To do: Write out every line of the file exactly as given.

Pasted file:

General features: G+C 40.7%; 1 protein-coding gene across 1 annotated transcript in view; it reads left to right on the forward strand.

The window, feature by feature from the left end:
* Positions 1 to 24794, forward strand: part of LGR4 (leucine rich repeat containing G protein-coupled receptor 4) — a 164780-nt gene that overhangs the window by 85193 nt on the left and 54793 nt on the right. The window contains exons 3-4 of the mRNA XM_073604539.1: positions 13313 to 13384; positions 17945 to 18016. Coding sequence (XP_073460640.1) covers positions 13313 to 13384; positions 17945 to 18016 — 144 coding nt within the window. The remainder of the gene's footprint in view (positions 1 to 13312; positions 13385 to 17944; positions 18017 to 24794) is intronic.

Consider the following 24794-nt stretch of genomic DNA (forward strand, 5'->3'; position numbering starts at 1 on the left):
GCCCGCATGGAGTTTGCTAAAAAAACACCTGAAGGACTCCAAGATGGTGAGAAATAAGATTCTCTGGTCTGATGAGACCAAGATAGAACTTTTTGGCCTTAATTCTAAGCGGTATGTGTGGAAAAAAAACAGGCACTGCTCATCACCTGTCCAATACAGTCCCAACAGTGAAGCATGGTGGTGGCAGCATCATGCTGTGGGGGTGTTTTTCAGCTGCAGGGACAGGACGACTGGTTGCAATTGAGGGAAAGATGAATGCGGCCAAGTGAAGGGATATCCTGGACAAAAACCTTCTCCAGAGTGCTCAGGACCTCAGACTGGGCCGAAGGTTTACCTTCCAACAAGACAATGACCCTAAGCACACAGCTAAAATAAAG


General features: G+C 40.7%; 1 protein-coding gene across 1 annotated transcript in view; it reads left to right on the forward strand.

The window, feature by feature from the left end:
* Positions 1 to 24794, forward strand: part of LGR4 (leucine rich repeat containing G protein-coupled receptor 4) — a 164780-nt gene that overhangs the window by 85193 nt on the left and 54793 nt on the right. The window contains exons 3-4 of the mRNA XM_073604539.1: positions 13313 to 13384; positions 17945 to 18016. Coding sequence (XP_073460640.1) covers positions 13313 to 13384; positions 17945 to 18016 — 144 coding nt within the window. The remainder of the gene's footprint in view (positions 1 to 13312; positions 13385 to 17944; positions 18017 to 24794) is intronic.

Consider the following 24794-nt stretch of genomic DNA (forward strand, 5'->3'; position numbering starts at 1 on the left):
GCCCGCATGGAGTTTGCTAAAAAAACACCTGAAGGACTCCAAGATGGTGAGAAATAAGATTCTCTGGTCTGATGAGACCAAGATAGAACTTTTTGGCCTTAATTCTAAGCGGTATGTGTGGAAAAAAAACAGGCACTGCTCATCACCTGTCCAATACAGTCCCAACAGTGAAGCATGGTGGTGGCAGCATCATGCTGTGGGGGTGTTTTTCAGCTGCAGGGACAGGACGACTGGTTGCAATTGAGGGAAAGATGAATGCGGCCAAGTGAAGGGATATCCTGGACAAAAACCTTCTCCAGAGTGCTCAGGACCTCAGACTGGGCCGAAGGTTTACCTTCCAACAAGACAATGACCCTAAGCACACAGCTAAAATAAAG